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Aloe Vera plant in pot

Doc in a Pot
  A succulent which stores water and nutrients in its thick, spiky leaves, Aloe Vera is a plant with many diverse uses. Claimed to be gentle on the skin, its extract can be found in a variety of cosmetic and beauty treatments, soaps and shampoos, creams and lotions, as well as facial tissues.
  But perhaps its most amazing feature is in the treatment of minor burns, scalds and scratches. A section of leaf can be cut straight from the plant, ideally one of those 20 cm or longer, then sliced open carefully with a sharp knife. By peeling back the outer skin, the clear juice that exudes can be dabbed directly onto the affected area. This not only cools and reduces stinging, but the residue dries quickly to form an antiseptic film over the wound which guards against airborn bacteria likely to cause infection. Further frequent applications can continue to be made until the discomfort subsides.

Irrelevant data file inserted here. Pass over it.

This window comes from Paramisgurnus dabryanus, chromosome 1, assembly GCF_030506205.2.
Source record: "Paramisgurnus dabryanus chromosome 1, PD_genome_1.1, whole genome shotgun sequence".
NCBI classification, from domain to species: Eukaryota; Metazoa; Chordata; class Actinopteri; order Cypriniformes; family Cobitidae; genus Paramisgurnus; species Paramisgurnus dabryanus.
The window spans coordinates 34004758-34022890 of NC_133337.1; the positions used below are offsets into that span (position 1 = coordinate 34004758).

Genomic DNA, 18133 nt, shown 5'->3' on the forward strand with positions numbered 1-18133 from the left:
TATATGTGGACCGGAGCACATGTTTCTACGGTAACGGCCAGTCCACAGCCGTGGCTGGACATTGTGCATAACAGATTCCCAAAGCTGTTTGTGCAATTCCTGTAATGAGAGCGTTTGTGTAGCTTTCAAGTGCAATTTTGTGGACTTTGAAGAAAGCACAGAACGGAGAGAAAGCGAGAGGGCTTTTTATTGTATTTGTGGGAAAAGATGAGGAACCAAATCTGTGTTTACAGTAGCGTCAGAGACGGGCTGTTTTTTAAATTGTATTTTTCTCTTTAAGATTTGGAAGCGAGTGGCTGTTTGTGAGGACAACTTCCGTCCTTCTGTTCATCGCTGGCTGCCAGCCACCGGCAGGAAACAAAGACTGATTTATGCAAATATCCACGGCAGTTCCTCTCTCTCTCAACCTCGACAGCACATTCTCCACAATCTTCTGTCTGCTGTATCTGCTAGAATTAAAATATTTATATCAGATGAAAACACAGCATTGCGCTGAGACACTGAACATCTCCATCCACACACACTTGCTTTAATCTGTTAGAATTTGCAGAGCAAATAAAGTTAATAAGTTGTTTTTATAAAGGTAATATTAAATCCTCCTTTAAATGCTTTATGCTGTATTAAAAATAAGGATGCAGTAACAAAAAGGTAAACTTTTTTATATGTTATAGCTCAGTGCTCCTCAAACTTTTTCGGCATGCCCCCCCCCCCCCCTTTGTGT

Propogated from pups, the new baby plants shooting from the main root base, Aloe Vera grows readily in temperate climates, but it doesn't like either blazing sun or frost. Fortunately, it survives very well in a pot and as long as it gets some exposure to fresh air on a reasonably regular basis when it isn't too cold outside, Aloe Vera will do quite nicely indoors.

It should be remembered that the above treatment applies only to MINOR injuries. Those of a more serious nature should be referred immediately to a medical practitioner or the closest hospital emergency department.

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